Title:
INTERLOCK BRAKING SYSTEM
Kind Code:
A1


Abstract:
In an approach to interlock braking, one or more driving wheels and one or more driven wheels are engaged to rotate in the same first direction. One or more braking wheels are driven by a power transmission mechanism associated with the one or more driving wheels. A first braking surface, associated with the one or more driven wheels, and a second braking surface, associated with the one or more braking wheels, engage. A braking force is generated by the engagement of the first braking surface and the second braking surface, and transmitted by the power transmission mechanism to the one or more driving wheels.



Inventors:
Kandagatla, Sudarshan (Bangalore, IN)
Kataria, Alok S. (Bangalore, IN)
Manjunath, Vishwas (Mysore, IN)
Application Number:
14/960508
Publication Date:
06/08/2017
Filing Date:
12/07/2015
Assignee:
International Business Machines Corporation (Armonk, NY, US)
Primary Class:
International Classes:
F16D49/00
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Related US Applications:



Primary Examiner:
LANE, NICHOLAS J
Attorney, Agent or Firm:
IBM Corporation - Endicott Drafting Center (SVL IPLAW 650 Harry Road 9UVA/J2-715 San Jose CA 95120-6099)
Claims:
1. A method for interlock braking, the method comprising: providing one or more driving wheels and one or more driven wheels, on a vehicle, wherein the one or more driving wheels and the one or more driven wheels rotate in a same first direction; providing a pair of braking wheels, wherein at least one of the pair of braking wheels are driven by a crossed power transmission mechanism associated with the one or more driving wheels and the pair of braking wheels rotate in opposite directions; engaging a first braking surface, associated with at least one of the one or more driven wheels, against a second braking surface, associated with at least one of the one or more braking wheels; and generating a braking force between the one or more braking wheels and the one or more driven wheels wherein the braking force is transmitted by the crossed power transmission mechanism to at least one of the one or more driving wheels.

2. (canceled)

3. The method of claim 2, wherein the one or more driven wheels and one of the two braking wheels are engaged to rotate independently and in opposite directions.

4. The method of claim 3, further comprising: closing a gap between one of the one or more driven wheels and the one of the two braking wheels to bring the driven wheel and the braking wheel into contact with each other.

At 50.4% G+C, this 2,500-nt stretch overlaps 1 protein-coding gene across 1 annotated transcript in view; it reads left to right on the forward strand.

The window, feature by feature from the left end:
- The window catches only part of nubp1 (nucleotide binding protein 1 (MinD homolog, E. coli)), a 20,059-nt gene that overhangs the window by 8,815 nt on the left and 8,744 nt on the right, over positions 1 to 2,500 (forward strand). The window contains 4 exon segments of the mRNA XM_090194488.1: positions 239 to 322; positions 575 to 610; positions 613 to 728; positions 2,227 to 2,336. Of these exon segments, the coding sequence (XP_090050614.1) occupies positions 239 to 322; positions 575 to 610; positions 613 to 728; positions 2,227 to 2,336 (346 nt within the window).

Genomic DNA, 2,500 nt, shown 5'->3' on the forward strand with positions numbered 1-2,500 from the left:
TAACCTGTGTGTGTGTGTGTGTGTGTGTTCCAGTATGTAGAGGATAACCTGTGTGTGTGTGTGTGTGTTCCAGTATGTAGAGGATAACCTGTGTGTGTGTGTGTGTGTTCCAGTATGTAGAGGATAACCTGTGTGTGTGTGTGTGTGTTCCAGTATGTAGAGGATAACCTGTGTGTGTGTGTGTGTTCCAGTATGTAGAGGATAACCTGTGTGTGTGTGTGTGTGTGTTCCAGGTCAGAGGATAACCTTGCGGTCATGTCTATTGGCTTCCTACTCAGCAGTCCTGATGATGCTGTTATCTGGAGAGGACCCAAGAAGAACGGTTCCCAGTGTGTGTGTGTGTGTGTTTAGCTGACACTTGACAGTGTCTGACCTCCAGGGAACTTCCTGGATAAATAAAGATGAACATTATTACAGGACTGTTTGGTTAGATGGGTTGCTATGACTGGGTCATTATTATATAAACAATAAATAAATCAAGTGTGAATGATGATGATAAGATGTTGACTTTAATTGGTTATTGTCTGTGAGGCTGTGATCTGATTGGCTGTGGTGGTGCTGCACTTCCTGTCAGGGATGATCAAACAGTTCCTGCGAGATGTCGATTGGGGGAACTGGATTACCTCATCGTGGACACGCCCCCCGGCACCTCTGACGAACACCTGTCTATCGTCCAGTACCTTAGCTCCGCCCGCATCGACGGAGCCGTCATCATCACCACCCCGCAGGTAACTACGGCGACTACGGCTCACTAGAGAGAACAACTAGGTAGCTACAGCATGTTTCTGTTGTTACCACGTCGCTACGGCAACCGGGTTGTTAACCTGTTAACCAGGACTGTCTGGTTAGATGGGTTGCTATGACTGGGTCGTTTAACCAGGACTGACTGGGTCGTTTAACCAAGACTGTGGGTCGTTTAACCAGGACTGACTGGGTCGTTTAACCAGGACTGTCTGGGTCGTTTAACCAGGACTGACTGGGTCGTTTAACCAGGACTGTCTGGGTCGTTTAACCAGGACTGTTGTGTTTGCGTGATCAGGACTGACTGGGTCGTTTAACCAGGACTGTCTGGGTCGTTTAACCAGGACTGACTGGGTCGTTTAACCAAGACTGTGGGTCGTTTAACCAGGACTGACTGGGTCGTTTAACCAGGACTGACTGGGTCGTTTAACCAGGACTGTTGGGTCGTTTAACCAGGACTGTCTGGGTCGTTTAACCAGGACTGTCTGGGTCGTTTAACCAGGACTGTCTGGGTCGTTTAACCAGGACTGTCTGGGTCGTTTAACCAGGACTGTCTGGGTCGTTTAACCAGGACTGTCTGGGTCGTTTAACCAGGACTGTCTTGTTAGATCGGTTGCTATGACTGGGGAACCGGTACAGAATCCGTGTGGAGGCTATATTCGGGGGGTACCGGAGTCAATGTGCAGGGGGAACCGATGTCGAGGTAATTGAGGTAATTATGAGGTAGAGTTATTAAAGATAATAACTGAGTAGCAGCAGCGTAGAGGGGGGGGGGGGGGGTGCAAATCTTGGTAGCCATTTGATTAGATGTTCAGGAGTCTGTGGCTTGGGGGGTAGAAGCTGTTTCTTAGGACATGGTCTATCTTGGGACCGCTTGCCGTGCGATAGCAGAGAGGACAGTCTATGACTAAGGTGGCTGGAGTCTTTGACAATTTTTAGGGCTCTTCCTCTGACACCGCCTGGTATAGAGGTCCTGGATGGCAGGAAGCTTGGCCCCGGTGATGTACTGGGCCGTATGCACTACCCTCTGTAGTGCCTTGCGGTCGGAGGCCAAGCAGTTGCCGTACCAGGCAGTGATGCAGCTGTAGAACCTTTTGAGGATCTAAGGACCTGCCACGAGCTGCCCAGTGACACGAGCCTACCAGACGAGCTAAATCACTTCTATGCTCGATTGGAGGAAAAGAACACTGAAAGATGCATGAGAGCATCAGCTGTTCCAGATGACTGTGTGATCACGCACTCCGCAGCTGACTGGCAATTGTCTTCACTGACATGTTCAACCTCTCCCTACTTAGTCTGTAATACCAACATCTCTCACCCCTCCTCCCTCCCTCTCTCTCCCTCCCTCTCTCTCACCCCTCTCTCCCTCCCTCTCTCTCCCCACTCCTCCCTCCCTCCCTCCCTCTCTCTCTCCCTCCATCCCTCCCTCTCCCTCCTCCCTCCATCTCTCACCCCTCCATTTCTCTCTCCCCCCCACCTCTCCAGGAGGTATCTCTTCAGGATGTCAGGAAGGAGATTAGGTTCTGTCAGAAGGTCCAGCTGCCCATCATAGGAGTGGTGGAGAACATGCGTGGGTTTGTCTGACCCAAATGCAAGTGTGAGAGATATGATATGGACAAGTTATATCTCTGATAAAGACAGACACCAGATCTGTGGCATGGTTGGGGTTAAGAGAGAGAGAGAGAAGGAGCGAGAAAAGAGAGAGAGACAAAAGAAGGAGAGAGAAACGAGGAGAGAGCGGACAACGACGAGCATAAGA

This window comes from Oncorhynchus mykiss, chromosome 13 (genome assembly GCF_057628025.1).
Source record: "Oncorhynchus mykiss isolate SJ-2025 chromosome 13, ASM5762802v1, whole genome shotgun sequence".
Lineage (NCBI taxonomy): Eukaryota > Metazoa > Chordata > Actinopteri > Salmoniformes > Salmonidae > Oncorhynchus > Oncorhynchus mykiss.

5. The method of claim 4, further comprising: providing a friction material on the first braking surface.

6. The method of claim 5, wherein slowing rotation of the driven wheel is achieved by interaction of the friction material with the second braking surface.

7. The method of claim 1, wherein the one or more braking wheels comprise one braking wheel engaged to rotate in the same direction as the one or more driving wheels.

8. The method of claim 7, wherein the power transmission mechanism connects one of the one or more driving wheels and the braking wheel.

9. The method of claim 8, wherein the power transmission mechanism comprises a very elastic material.

10. The method of claim 8, further comprising: closing a gap between one of the one or more driven wheels and the braking wheel to bring the driven wheel and the braking wheel into edge-to-edge contact.

11. The method of claim 10, further comprising: providing a high-friction material on the second braking surface.

12. The method of claim 11, wherein slowing rotation of the driven wheel is achieved by interaction of the high-friction material with the first braking surface.

13. An interlock braking apparatus comprising: one or more driving wheels and one or more driven wheels, on a vehicle, wherein the one or more driving wheels and the one or more driven wheels rotate in a same first direction; a pair of braking wheels, wherein at least one of the pair of braking wheels are driven by a crossed power transmission mechanism associated with the one or more driving wheels and the pair of braking wheels rotate in opposite directions; a first braking surface, associated with at least one of the one or more driven wheels; a second braking surface, associated with at least one of the one or more braking wheels; and a gap between the first braking surface and the second braking surface, wherein the gap can be closed to bring the first braking surface and the second braking surface into contact with each other.

14. (canceled)

15. The interlock braking apparatus of claim 14, wherein the first braking surface comprises a friction material.

16. The interlock braking apparatus of claim 13, wherein the one or more braking wheels comprise one braking wheel engaged to rotate in the same direction as the one or more driving wheels.

17. The interlock braking apparatus of claim 13, wherein the second braking surface comprises a friction material.